CORONAVIRUS/COVID-19 drug eligibility to be simplified for underserved groups

05/21/2022 07:14 PM
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A pack of rapid test kits sold under the government
A pack of rapid test kits sold under the government's rationing scheme. CNA file photo

Taipei, May 21 (CNA) People living in Indigenous areas or offshore islands will soon have more convenient access to COVID-19 oral antiviral medicines, the Central Epidemic Command Center (CECC) said Saturday.

People living in those areas who have a doctor confirm a positive result on a COVID-19 rapid antigen test will be eligible for the oral medicines without the need for a PCR test, starting May 23, according to the CECC.

The policy will apply to residents of Taiwan's 55 villages, townships, or districts in 12 cities or counties that are government-designated Indigenous areas with a higher density of Indigenous people and of Taiwan's offshore islands, including Penghu, Kinmen, Matsu, Orchid Island, Green Island, and Lambai Island, according to the CECC.

Residents of those areas who have a positive rapid test result can either go to a nearby clinic or hospital to have the result evaluated by a doctor or do so visually via a telemedicine app (NHI: Google Android / Apple iOS; EUCARE), CECC deputy head Chuang Jen-hsiang (莊人祥) said at a media briefing Saturday.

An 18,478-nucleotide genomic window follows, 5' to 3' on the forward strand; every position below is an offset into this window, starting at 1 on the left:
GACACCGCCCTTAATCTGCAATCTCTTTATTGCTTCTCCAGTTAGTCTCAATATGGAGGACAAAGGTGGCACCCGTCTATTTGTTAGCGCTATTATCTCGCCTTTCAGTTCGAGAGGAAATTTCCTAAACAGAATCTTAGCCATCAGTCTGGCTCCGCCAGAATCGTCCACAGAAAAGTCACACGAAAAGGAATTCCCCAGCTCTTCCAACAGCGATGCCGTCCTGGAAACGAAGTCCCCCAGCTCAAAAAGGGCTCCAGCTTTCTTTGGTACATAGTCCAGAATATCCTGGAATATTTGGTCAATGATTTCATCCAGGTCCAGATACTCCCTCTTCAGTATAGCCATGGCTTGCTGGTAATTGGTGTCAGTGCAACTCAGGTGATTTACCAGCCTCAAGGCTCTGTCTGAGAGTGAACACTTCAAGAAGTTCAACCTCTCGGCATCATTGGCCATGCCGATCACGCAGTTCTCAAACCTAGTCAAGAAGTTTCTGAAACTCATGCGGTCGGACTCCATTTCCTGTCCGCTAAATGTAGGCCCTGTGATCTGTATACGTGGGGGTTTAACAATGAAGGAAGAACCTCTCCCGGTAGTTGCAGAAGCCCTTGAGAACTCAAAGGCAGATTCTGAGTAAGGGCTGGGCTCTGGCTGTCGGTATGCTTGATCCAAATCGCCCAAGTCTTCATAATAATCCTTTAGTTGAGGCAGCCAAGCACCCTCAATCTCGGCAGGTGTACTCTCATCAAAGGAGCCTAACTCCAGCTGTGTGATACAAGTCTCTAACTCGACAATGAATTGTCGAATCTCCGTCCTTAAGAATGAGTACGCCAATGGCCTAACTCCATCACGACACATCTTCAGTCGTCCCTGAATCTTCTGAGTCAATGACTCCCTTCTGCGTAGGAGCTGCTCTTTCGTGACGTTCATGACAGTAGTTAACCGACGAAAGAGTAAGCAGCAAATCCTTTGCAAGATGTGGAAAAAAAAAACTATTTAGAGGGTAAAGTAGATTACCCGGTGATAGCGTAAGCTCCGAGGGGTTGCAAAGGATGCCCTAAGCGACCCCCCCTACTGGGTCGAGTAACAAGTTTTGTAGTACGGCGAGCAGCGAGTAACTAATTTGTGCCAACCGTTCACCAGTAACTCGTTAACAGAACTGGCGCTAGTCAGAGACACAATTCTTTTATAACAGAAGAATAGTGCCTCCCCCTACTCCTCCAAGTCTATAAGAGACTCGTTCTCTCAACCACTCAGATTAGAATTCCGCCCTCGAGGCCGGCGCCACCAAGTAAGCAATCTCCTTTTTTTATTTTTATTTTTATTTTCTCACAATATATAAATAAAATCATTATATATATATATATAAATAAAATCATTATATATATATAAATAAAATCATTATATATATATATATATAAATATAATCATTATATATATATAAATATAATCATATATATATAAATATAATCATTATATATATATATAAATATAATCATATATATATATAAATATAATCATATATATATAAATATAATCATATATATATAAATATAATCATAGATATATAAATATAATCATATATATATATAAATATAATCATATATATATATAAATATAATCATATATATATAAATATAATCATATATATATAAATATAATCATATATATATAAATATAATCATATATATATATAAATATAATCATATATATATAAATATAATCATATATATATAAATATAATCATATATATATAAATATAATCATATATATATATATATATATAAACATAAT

Chuang said the policy was aimed at making it easier for residents of those remote areas that often lack medical resources to obtain oral antiviral drugs.

At present, Taiwan residents can only be prescribed antiviral drugs if they have a positive polymerase chain reaction (PCR) test, or if they fall under one of the four categories of people who can be counted as a COVID-19 case with only a positive rapid test result that is confirmed by a doctor.

The four categories of people are those aged 65 years old and over, infected individuals quarantined at home, close contacts of a COVID-19 case on a "3+4" isolation plan or on a "0+7" plan, and travelers who test positive while in quarantine after arriving in Taiwan, according to the CECC.

Meanwhile, for the designated villages, townships, and districts in Indigenous areas and villages in the offshore islands that only have two cartons of 78 rapid test kits (five tests per kit) left, another five cartons will be sent to them, the CECC said.

(By Chang Ming-hsuan, Wu Hsin-yun and Shih Hsiu-chuan)

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